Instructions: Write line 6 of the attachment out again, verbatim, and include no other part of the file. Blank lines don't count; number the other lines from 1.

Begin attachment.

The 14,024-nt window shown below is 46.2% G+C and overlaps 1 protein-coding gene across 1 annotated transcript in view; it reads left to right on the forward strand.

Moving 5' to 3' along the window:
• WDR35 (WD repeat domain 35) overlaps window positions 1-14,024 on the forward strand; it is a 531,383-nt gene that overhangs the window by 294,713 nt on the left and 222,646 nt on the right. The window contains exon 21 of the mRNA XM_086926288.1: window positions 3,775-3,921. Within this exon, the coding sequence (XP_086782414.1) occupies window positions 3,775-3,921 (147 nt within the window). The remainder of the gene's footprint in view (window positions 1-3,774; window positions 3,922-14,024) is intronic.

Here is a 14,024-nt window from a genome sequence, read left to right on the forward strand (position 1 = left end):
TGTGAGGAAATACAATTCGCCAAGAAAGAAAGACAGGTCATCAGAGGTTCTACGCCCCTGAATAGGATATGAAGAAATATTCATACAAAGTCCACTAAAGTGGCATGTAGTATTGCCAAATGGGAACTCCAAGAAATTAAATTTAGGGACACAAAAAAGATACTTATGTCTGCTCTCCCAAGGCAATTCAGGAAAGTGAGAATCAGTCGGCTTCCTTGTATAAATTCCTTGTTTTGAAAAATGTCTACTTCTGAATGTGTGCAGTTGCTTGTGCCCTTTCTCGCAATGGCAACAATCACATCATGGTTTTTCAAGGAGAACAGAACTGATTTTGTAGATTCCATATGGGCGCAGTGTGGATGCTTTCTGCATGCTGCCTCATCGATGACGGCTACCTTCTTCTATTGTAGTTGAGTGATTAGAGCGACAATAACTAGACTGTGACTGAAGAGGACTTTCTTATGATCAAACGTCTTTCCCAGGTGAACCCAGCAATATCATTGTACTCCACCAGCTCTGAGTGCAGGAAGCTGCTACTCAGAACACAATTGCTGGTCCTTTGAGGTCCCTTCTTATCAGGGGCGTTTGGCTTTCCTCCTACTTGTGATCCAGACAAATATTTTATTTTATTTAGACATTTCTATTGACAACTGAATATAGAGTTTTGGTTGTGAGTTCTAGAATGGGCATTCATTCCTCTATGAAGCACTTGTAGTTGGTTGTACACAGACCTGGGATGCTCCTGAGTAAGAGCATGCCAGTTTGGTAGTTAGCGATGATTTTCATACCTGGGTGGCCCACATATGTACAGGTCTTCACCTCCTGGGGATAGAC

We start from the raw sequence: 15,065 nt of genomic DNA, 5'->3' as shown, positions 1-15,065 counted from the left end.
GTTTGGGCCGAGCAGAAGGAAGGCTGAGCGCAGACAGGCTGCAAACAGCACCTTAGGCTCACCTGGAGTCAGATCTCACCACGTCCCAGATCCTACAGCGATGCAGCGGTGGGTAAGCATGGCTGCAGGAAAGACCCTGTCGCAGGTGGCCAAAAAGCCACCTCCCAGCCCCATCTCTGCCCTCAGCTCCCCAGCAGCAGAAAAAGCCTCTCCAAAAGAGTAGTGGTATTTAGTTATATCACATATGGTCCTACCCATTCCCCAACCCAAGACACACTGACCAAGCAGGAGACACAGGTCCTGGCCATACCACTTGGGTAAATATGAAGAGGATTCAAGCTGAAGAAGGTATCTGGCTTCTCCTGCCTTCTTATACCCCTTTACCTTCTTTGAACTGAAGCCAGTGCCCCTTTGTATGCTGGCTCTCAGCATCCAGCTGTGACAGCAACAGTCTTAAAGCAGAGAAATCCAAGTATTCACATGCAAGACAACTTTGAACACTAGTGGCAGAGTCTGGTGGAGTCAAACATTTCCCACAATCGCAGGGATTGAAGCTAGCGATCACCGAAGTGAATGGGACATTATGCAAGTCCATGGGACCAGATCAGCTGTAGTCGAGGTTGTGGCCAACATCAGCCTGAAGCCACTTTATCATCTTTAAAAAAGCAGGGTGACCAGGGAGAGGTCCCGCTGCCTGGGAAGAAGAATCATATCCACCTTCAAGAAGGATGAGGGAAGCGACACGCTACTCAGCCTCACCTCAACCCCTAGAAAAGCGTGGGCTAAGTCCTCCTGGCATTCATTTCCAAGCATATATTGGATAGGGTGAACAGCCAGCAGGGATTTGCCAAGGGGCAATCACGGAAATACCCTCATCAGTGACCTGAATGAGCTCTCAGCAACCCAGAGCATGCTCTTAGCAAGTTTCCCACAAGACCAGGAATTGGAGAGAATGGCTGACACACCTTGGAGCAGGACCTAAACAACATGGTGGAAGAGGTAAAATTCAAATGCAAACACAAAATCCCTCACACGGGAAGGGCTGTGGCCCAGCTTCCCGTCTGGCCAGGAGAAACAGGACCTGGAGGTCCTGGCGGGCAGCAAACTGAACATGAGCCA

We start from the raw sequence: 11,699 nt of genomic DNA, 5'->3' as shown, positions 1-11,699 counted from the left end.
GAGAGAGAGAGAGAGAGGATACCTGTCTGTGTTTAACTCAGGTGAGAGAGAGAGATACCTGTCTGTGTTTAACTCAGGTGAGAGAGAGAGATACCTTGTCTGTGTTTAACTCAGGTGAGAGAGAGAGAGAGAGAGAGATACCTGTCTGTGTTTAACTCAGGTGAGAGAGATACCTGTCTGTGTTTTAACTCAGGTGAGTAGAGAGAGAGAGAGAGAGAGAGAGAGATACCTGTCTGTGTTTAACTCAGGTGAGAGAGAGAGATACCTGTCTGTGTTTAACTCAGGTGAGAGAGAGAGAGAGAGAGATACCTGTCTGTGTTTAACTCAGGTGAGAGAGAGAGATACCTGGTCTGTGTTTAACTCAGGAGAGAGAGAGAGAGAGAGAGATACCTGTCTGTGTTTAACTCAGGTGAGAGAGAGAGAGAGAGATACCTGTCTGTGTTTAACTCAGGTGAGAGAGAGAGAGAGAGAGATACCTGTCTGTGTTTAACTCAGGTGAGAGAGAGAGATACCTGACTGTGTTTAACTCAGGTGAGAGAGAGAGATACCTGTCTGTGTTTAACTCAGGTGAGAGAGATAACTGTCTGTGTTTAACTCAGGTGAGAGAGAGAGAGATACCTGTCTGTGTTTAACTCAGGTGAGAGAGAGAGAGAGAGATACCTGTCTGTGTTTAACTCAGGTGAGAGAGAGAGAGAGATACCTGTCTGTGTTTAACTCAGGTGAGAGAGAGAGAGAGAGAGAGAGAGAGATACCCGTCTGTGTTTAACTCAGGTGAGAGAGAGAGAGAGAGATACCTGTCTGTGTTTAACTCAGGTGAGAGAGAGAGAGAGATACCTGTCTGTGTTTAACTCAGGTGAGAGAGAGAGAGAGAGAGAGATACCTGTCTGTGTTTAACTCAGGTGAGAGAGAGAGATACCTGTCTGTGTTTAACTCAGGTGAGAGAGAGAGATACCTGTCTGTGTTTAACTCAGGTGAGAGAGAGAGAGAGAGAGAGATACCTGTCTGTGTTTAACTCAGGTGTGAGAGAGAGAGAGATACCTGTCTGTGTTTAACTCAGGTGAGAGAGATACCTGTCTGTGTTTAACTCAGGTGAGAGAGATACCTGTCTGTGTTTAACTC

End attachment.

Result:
We start from the raw sequence: 15,065 nt of genomic DNA, 5'->3' as shown, positions 1-15,065 counted from the left end.